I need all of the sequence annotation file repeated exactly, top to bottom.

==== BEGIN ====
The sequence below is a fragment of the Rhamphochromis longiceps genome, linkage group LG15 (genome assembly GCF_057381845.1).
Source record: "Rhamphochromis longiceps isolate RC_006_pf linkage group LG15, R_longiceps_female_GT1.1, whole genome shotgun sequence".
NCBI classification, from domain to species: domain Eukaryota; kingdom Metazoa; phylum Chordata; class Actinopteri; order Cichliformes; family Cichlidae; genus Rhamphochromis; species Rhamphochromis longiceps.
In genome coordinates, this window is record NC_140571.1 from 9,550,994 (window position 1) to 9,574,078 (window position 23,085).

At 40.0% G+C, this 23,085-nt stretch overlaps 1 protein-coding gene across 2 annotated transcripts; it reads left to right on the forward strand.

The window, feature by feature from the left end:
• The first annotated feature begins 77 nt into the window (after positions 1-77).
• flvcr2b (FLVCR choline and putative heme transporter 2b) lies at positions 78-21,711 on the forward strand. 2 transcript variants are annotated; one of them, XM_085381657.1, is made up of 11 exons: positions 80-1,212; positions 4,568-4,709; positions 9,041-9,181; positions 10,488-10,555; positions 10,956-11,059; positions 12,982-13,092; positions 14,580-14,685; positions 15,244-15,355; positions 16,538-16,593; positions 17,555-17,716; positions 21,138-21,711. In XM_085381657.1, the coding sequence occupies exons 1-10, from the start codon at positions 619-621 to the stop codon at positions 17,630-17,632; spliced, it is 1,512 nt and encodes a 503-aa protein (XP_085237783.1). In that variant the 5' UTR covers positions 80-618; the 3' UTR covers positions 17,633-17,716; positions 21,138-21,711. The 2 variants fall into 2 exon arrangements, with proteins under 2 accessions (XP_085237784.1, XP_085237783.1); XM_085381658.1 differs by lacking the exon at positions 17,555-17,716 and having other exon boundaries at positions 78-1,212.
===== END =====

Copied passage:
The sequence below is a fragment of the Rhamphochromis longiceps genome, linkage group LG15 (genome assembly GCF_057381845.1).
Source record: "Rhamphochromis longiceps isolate RC_006_pf linkage group LG15, R_longiceps_female_GT1.1, whole genome shotgun sequence".
NCBI classification, from domain to species: domain Eukaryota; kingdom Metazoa; phylum Chordata; class Actinopteri; order Cichliformes; family Cichlidae; genus Rhamphochromis; species Rhamphochromis longiceps.
In genome coordinates, this window is record NC_140571.1 from 9,550,994 (window position 1) to 9,574,078 (window position 23,085).

At 40.0% G+C, this 23,085-nt stretch overlaps 1 protein-coding gene across 2 annotated transcripts; it reads left to right on the forward strand.

The window, feature by feature from the left end:
• The first annotated feature begins 77 nt into the window (after positions 1-77).
• flvcr2b (FLVCR choline and putative heme transporter 2b) lies at positions 78-21,711 on the forward strand. 2 transcript variants are annotated; one of them, XM_085381657.1, is made up of 11 exons: positions 80-1,212; positions 4,568-4,709; positions 9,041-9,181; positions 10,488-10,555; positions 10,956-11,059; positions 12,982-13,092; positions 14,580-14,685; positions 15,244-15,355; positions 16,538-16,593; positions 17,555-17,716; positions 21,138-21,711. In XM_085381657.1, the coding sequence occupies exons 1-10, from the start codon at positions 619-621 to the stop codon at positions 17,630-17,632; spliced, it is 1,512 nt and encodes a 503-aa protein (XP_085237783.1). In that variant the 5' UTR covers positions 80-618; the 3' UTR covers positions 17,633-17,716; positions 21,138-21,711. The 2 variants fall into 2 exon arrangements, with proteins under 2 accessions (XP_085237784.1, XP_085237783.1); XM_085381658.1 differs by lacking the exon at positions 17,555-17,716 and having other exon boundaries at positions 78-1,212.